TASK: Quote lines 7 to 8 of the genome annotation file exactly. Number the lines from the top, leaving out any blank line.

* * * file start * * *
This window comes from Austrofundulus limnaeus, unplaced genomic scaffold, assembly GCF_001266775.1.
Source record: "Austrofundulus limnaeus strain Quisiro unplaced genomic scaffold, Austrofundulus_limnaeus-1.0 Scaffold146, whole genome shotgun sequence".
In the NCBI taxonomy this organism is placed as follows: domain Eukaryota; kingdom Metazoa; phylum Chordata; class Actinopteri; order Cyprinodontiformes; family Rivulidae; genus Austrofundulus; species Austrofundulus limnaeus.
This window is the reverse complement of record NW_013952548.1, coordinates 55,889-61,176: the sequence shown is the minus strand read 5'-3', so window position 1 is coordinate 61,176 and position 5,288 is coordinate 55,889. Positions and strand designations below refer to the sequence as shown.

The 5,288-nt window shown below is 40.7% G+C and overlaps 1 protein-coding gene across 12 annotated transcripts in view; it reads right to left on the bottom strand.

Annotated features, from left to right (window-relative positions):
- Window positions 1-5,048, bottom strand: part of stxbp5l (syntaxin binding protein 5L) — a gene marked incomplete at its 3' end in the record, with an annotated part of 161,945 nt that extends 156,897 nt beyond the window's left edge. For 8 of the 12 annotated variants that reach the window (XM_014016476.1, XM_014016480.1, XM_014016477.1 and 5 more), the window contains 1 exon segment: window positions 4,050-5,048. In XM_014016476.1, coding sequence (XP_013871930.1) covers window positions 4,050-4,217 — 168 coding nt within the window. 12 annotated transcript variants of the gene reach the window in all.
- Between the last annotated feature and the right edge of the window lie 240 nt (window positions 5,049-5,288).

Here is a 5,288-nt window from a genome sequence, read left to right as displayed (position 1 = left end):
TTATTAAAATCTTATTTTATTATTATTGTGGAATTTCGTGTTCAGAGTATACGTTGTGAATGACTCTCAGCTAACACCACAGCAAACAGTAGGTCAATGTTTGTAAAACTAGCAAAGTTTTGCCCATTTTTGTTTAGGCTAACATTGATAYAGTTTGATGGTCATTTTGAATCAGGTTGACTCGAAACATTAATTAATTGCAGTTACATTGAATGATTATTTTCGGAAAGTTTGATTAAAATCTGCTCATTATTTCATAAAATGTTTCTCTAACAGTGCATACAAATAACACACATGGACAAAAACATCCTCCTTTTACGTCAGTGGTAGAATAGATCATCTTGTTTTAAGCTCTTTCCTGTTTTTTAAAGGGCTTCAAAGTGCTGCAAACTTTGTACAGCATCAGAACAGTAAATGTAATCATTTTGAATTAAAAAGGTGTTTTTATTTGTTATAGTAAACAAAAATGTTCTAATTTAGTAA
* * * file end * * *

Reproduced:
- Window positions 1-5,048, bottom strand: part of stxbp5l (syntaxin binding protein 5L) — a gene marked incomplete at its 3' end in the record, with an annotated part of 161,945 nt that extends 156,897 nt beyond the window's left edge. For 8 of the 12 annotated variants that reach the window (XM_014016476.1, XM_014016480.1, XM_014016477.1 and 5 more), the window contains 1 exon segment: window positions 4,050-5,048. In XM_014016476.1, coding sequence (XP_013871930.1) covers window positions 4,050-4,217 — 168 coding nt within the window. 12 annotated transcript variants of the gene reach the window in all.
- Between the last annotated feature and the right edge of the window lie 240 nt (window positions 5,049-5,288).